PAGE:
Archives for April 2008

Getting pregnant: The longer you wait the harder it may be

CNN reports that “women over 35 struggle the most to get pregnant. As a woman ages, the quality of her eggs tends to decline and she may not ovulate as frequently.”

Obstetrician and gynecologist Michael Randell says that a woman has only a 15 percent chance of conceiving each month. About 85 percent of people will conceive in the first year of trying. It may seem that people are having more problems getting pregnant these days, but this is because more people are waiting longer, according to Randell.

He also blames monthly timing. “It’s one of the most shocking things that I see, when patients really don’t know that they only have a small window of opportunity to get pregnant each month. The optimal time of the month for ovulation is 14 days after the first day of your last menstrual period.”

Nevertheless, many couples are putting off starting a family becuase they want to spend time together without the complication of children. Just remember, if you delay, there may be a price to pay later on.

Solving the miscarriage mystery

Parenting magazine (May 2008, page 69) says that nearly one third of pregnancy losses are caused by undiagnosed yet treatable disorders. Mary Stephenson, M.D, director of the University of Chicago Recurrent Pregnancy Loss Program recommends that a second loss be sent for chromosomal testing which is underutilized in the U.S. This test can tell whether the miscarriage was due to a random chromosomal error or whether there’s a treatable condition present, such as an inherited genetic abnormality, an endocrine disorder, a uterine problem, or an immunological issue.  Many doctors wait until a third loss or more before they send for testing, but experts say action can and should be taken sooner. 

“When women lose chromosomally normal babies and are thouroughly tested for causes of loss, at least 60 percent have a treatable disorder. Recent advances likely push this number even higher. With treatment, most of these women can have a successful pregnancy. Without it, many will relive the tragedy of miscarriage.” For more information, so Darci Klein’s book, To Full Term: A Mother’s Triumph Over Miscarriage.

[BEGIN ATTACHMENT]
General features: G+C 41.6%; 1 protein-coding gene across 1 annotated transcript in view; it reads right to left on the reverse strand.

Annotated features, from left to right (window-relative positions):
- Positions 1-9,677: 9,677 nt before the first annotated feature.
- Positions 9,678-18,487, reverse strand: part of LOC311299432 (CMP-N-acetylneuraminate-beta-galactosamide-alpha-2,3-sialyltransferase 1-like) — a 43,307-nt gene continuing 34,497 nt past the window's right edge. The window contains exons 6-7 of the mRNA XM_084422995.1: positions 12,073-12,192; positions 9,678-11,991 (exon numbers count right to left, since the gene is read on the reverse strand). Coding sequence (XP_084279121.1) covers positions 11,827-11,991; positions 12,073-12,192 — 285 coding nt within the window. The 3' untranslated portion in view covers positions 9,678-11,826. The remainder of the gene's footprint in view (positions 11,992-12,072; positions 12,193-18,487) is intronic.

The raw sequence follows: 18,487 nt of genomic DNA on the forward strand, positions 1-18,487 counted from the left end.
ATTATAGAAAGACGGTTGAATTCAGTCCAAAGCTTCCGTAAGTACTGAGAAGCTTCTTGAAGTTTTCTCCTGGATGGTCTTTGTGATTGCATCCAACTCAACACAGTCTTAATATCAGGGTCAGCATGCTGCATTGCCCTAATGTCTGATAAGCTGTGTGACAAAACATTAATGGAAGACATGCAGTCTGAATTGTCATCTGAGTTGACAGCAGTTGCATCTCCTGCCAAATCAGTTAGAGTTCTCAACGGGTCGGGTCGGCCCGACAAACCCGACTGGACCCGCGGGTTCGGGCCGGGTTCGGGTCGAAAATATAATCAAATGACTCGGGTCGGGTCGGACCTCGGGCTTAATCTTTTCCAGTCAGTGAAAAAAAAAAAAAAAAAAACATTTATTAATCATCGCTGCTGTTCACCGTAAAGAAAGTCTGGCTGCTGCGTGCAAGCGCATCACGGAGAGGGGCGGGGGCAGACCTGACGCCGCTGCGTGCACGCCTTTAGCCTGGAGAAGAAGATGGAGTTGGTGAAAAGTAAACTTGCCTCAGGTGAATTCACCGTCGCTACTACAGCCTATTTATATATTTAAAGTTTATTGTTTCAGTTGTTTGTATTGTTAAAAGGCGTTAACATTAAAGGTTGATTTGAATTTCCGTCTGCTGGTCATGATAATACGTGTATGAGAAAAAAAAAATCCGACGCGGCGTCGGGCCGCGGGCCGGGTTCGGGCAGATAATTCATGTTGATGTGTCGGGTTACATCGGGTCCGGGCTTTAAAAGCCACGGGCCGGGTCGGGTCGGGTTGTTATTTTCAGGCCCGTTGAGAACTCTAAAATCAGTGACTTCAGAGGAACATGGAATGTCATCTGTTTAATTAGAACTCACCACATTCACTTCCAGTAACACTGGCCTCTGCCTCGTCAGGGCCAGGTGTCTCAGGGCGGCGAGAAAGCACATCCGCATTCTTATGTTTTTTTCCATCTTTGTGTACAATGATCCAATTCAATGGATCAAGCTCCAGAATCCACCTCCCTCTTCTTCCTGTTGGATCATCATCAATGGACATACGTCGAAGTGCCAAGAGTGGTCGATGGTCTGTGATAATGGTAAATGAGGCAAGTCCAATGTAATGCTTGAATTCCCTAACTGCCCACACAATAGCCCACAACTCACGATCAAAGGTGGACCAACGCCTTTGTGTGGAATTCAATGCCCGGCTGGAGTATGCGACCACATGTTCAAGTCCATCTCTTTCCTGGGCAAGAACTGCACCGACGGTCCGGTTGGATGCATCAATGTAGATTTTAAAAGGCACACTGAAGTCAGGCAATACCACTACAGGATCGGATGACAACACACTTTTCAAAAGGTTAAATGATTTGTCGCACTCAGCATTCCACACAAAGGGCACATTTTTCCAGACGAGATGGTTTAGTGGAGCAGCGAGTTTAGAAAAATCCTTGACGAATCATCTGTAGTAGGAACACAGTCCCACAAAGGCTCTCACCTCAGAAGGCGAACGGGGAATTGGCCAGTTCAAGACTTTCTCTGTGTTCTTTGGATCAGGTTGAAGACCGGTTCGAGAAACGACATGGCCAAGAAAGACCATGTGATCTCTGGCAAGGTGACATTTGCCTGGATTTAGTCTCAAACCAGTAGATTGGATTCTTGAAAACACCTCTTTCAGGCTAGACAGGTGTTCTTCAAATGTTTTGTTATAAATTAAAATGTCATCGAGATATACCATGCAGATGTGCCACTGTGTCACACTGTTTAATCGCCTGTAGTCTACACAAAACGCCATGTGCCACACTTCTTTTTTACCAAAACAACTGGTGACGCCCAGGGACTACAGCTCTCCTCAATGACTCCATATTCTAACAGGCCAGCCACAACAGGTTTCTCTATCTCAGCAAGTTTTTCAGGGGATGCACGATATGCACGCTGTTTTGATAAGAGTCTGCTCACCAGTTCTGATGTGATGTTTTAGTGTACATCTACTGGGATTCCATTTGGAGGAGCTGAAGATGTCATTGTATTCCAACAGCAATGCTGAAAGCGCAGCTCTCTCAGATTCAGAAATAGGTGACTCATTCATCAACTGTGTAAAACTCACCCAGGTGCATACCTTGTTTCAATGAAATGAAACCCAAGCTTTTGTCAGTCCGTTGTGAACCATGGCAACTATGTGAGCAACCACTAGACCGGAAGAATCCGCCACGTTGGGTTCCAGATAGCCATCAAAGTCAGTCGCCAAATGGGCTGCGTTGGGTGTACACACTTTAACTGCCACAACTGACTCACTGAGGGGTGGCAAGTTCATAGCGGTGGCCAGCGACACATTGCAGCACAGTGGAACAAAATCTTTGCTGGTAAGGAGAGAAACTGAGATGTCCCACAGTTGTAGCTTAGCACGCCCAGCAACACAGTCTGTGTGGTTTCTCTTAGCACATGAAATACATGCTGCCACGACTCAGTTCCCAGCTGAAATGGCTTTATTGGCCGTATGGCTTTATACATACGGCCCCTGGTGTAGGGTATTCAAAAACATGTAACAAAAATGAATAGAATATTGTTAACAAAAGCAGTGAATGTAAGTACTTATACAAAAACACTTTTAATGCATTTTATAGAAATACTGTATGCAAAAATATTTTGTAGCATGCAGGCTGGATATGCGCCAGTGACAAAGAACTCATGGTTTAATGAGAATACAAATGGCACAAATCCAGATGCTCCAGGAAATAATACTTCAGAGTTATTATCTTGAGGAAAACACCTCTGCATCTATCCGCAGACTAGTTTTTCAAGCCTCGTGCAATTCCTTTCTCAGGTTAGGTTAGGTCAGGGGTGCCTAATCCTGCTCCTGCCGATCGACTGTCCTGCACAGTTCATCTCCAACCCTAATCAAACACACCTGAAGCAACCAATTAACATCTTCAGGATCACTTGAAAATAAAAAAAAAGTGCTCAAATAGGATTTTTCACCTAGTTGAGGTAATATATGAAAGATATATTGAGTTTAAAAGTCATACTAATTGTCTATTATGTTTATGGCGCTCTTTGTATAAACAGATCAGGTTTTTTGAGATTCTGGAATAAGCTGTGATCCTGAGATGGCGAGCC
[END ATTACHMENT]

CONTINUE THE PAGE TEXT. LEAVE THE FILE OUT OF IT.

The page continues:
Preparing for the Improbable: Emergency Childbirth

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I read a story in the news about a woman who delievered a baby in the hospital parking lot, aided by her husband who had experience delivering baby farm animals. The husband could not get into the building because he couldn’t locate the buzzer near the enterance, and the baby just wouldn’t wait any longer. Luckily he did have those births under his belt, and he was able to keep his cool and clear out mucus from the newborn’s throat which was blocking its breathing.  If not for that, I’m sure no one likes to think what could have happened!

Obviously, situations like this are very rare, but such thoughts might have crossed your mind: What do I do if I can’t make it to the hospital in time? What if I have a home birth and the midwife is late? What if I’m stuck in traffic or snowed in at home? If you’ve been pondering these possible situations, there’s nothing to stop you from being prepared for an emergency, and preparing your partner as well.

“When birth is imminent and medical help is unavailable, it is important to understand the normal course of labor and childbirth. The mother and anyone who is helping can make the birth easier and safer by knowing exactly what is happening and how best to help.”  The first step is to learn about the three stages of labor and how to help a laboring woman through each one by reading this Emergency Childbirth article at TheFarm.

Unsure whether there is time to transport the mother to the hospital? Med-help.net has the answers. You can also find additional information there about preparation for and delivery of the baby, with some helpful pictures for those visual learners.